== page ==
Similar to the Recorder’s Office, the Information Technology Services division also has funding from fees it charges.
Meanwhile, a new $88 million jail project will open in 2019 with 90 percent funding from the state. The new jail facility will replace the South Annex Jail at the southwest corner of Fresno and M streets.
Other departments still are waiting for their moving days to be scheduled.
The sheriff’s substation at Shields and Clovis avenues, which is leased, also will be moved when the county secures enough funding. Sheriff Margaret Mims says her preferred site is at Belmont and Armstrong avenues.
The county also has allocated $3 million to build a new Fresno County animal shelter.
$88 millionPrice of the new Fresno County Jail annex
The District Attorney’s Office continues to be in the market for new offices in downtown Fresno, and the Coroner’s Office needs an office/administration building, which was left off the plans when the new morgue was built.
For years, the county has lacked funding for projects, and that hasn’t changed, said Robert Bash, the county’s General Services director.
The county last week agreed to put its old juvenile hall up for sale and set a minimum bid of $4.4 million. A sale will require a move by probation employees and information technology workers.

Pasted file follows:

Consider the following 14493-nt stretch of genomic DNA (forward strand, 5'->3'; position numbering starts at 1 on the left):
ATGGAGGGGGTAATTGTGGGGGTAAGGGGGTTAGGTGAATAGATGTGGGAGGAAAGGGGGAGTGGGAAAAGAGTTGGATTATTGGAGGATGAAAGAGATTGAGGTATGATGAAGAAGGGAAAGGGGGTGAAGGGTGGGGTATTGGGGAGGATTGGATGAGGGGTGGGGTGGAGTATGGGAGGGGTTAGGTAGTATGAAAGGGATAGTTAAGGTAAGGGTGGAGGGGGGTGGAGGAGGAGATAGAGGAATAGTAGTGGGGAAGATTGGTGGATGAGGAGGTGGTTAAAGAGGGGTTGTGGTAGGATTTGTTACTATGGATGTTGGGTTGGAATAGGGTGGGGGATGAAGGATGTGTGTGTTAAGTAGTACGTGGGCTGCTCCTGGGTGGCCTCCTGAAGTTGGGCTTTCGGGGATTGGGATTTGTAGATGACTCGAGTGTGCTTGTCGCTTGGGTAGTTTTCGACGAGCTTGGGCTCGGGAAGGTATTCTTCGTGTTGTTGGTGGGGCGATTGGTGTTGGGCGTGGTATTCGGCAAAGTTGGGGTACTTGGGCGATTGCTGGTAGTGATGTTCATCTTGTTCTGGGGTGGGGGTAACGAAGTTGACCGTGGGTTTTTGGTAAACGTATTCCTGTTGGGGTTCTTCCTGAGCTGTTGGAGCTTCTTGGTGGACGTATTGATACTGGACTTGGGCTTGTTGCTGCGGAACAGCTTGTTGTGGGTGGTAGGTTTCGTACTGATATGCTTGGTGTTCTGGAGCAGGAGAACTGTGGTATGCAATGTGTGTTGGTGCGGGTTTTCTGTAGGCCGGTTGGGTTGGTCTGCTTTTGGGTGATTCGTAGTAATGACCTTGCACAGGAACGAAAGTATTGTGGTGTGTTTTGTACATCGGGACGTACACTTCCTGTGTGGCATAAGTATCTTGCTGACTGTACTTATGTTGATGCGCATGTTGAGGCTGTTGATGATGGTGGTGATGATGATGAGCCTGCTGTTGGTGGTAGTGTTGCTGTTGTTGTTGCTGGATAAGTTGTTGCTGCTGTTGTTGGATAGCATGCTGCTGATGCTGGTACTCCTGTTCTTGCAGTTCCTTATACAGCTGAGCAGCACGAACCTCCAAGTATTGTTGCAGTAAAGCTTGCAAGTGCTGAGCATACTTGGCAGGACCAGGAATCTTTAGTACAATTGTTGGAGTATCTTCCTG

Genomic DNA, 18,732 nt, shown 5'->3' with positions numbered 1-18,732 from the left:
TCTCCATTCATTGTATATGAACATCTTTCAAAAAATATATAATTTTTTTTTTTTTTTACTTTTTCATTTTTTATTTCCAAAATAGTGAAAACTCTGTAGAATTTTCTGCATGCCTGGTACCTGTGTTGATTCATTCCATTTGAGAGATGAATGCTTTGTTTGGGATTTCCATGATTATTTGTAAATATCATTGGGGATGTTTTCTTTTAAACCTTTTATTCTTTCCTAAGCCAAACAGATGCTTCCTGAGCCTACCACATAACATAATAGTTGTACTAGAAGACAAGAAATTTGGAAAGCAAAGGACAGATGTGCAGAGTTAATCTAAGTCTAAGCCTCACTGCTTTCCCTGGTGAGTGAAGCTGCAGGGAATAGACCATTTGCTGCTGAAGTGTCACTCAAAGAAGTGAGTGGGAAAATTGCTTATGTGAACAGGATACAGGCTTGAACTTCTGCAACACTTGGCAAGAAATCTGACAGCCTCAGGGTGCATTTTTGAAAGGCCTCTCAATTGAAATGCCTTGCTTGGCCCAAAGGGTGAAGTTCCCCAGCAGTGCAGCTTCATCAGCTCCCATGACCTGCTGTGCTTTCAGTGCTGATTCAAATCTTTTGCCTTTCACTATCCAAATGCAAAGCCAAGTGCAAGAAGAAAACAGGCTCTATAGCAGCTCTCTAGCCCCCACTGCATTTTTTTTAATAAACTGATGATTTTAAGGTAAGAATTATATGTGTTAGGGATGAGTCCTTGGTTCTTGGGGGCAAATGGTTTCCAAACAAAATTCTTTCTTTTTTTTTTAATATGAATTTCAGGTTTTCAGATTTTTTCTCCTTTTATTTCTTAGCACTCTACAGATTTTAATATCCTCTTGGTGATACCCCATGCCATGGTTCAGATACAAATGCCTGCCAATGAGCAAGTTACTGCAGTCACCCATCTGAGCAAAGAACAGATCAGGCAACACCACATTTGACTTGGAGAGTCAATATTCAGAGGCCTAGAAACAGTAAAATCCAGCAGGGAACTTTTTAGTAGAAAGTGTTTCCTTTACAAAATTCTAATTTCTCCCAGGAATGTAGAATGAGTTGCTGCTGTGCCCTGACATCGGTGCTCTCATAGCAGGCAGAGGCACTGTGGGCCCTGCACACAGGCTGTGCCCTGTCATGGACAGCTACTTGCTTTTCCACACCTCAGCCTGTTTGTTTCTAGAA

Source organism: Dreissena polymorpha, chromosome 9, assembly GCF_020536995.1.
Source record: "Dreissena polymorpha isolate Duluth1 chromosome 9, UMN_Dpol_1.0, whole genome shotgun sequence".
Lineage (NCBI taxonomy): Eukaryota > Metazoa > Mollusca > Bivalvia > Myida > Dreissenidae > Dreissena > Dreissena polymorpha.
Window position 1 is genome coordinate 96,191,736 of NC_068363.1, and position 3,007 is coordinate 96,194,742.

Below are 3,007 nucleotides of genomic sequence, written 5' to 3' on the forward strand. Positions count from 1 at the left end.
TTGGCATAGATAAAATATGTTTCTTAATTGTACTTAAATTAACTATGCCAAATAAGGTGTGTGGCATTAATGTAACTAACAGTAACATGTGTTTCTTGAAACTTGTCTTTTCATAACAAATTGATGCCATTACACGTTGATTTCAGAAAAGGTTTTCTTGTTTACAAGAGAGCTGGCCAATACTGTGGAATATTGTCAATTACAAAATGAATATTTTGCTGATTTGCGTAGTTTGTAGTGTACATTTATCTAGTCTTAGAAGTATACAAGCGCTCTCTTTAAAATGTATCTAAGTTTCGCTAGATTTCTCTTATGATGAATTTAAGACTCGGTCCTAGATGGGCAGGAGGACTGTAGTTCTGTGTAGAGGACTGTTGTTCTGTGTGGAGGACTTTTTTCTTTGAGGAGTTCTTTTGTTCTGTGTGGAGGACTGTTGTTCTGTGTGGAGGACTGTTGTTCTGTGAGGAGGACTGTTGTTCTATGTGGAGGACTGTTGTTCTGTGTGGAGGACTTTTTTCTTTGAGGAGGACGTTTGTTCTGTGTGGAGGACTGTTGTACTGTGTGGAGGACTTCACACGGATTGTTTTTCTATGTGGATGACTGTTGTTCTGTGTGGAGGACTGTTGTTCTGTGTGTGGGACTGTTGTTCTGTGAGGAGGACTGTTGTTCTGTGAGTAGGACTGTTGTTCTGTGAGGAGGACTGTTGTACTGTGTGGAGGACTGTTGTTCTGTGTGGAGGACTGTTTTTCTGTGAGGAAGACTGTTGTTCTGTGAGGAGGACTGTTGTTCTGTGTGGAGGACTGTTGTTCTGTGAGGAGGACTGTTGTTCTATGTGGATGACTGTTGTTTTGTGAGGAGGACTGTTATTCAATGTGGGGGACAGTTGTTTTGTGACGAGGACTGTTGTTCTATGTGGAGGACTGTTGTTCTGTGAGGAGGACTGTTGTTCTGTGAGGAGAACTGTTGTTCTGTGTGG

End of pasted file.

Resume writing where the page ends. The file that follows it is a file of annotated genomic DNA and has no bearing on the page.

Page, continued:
Supervisors also have been trying to sell all or part of the Elkhorn Boot Camp to finance new projects. A minimum price is proposed at about $5.8 million, but the board is awaiting a study on opportunities for a water recharge basin.
The animal shelter is being paid for with money refunded by the state because the county paid costs for state-mandated programs during the recession. The sheriff’s substation and district attorney’s projects also got partial funding through the same refund.
After the move
Once the Recorder’s Office moves, there will be a significant vacancy on the Hall of Records’ third floor. The other third-floor tenants are the County Clerk’s Office, the Board of Supervisors and their employees and the County Administrative Office, all of which could expand to fill the empty space. When the Recorder’s Office leaves, about 30 employees will remain on the third floor.
Additionally, the supervisors’ chambers, also on the third floor, are much smaller than those in other Valley communities.
Fresno County’s board room has capacity for only 100. When meetings fill up with county staff, residents are relegated to standing and waiting in the lobby until their agenda items are raised.
“I think people don’t come to our meetings, and (the chambers) has to be one of the reasons,” Board Chairman Buddy Mendes said.
It was like moving mountains to bring electricity up there. Our infrastructure and public accommodations are woefully behind the times.
Andreas Borgeas, Fresno County supervisor